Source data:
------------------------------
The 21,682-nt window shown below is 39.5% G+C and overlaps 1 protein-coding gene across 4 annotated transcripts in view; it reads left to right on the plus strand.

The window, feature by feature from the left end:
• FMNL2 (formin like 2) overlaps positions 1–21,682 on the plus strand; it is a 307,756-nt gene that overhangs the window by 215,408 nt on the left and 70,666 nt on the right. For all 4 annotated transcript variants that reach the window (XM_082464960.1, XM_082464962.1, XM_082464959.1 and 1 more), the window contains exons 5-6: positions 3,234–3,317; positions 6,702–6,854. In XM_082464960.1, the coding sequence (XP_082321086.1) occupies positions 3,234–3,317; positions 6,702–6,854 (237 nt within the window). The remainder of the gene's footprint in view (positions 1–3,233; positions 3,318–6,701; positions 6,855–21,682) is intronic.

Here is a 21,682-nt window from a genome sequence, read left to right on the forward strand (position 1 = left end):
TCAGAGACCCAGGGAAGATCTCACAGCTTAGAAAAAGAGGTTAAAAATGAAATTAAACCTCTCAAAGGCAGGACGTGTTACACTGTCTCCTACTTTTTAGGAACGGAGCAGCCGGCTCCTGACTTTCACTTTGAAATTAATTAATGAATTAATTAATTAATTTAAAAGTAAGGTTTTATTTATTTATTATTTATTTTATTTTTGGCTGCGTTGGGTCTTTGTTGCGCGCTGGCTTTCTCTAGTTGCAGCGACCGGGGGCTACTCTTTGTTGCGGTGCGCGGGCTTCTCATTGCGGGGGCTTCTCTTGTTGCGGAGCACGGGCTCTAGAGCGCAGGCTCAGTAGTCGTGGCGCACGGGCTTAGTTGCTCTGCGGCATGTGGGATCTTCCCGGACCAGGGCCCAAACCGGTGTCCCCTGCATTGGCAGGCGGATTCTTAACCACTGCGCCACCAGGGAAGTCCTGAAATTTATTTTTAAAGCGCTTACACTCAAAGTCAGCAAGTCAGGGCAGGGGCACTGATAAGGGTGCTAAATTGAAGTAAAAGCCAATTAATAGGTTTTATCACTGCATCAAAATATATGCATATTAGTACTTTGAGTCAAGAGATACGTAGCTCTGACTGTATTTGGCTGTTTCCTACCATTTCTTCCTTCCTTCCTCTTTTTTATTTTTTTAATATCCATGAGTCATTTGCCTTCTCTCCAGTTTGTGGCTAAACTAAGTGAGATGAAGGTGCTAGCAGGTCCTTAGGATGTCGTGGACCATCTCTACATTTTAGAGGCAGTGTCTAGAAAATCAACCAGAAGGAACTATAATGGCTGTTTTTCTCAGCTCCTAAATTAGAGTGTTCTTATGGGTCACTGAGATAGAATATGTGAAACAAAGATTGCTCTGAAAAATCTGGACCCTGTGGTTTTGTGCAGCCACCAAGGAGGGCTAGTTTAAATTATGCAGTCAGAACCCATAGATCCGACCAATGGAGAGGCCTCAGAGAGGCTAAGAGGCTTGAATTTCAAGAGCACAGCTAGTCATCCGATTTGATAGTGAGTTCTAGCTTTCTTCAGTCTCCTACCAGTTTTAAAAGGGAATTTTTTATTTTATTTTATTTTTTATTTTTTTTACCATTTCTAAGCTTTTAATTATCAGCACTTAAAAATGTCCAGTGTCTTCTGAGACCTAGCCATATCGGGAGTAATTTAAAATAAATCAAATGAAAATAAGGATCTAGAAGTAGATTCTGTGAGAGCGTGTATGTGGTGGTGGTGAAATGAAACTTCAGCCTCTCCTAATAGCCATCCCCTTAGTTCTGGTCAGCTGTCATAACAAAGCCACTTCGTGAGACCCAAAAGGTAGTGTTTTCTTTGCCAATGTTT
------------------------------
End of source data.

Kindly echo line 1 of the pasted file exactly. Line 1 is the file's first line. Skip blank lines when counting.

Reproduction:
The 21,682-nt window shown below is 39.5% G+C and overlaps 1 protein-coding gene across 4 annotated transcripts in view; it reads left to right on the plus strand.